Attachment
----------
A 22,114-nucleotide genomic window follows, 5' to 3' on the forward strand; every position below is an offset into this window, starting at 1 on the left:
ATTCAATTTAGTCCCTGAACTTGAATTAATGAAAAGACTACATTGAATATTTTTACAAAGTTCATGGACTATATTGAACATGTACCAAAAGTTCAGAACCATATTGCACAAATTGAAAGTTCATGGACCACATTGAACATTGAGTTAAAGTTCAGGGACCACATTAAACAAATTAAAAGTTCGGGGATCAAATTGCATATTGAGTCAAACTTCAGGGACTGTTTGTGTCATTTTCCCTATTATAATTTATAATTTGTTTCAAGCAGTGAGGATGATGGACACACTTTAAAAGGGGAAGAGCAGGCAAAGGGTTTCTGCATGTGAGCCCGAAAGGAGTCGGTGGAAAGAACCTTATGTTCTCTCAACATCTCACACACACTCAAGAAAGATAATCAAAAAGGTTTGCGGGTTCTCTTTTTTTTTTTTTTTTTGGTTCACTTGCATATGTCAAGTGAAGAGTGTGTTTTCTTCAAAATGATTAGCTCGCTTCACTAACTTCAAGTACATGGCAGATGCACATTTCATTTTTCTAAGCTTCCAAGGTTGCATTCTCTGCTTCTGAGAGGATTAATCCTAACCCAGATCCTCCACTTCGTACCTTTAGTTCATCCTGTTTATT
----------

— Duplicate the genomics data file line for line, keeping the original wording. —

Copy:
A 22,114-nucleotide genomic window follows, 5' to 3' on the forward strand; every position below is an offset into this window, starting at 1 on the left:
ATTCAATTTAGTCCCTGAACTTGAATTAATGAAAAGACTACATTGAATATTTTTACAAAGTTCATGGACTATATTGAACATGTACCAAAAGTTCAGAACCATATTGCACAAATTGAAAGTTCATGGACCACATTGAACATTGAGTTAAAGTTCAGGGACCACATTAAACAAATTAAAAGTTCGGGGATCAAATTGCATATTGAGTCAAACTTCAGGGACTGTTTGTGTCATTTTCCCTATTATAATTTATAATTTGTTTCAAGCAGTGAGGATGATGGACACACTTTAAAAGGGGAAGAGCAGGCAAAGGGTTTCTGCATGTGAGCCCGAAAGGAGTCGGTGGAAAGAACCTTATGTTCTCTCAACATCTCACACACACTCAAGAAAGATAATCAAAAAGGTTTGCGGGTTCTCTTTTTTTTTTTTTTTTTGGTTCACTTGCATATGTCAAGTGAAGAGTGTGTTTTCTTCAAAATGATTAGCTCGCTTCACTAACTTCAAGTACATGGCAGATGCACATTTCATTTTTCTAAGCTTCCAAGGTTGCATTCTCTGCTTCTGAGAGGATTAATCCTAACCCAGATCCTCCACTTCGTACCTTTAGTTCATCCTGTTTATT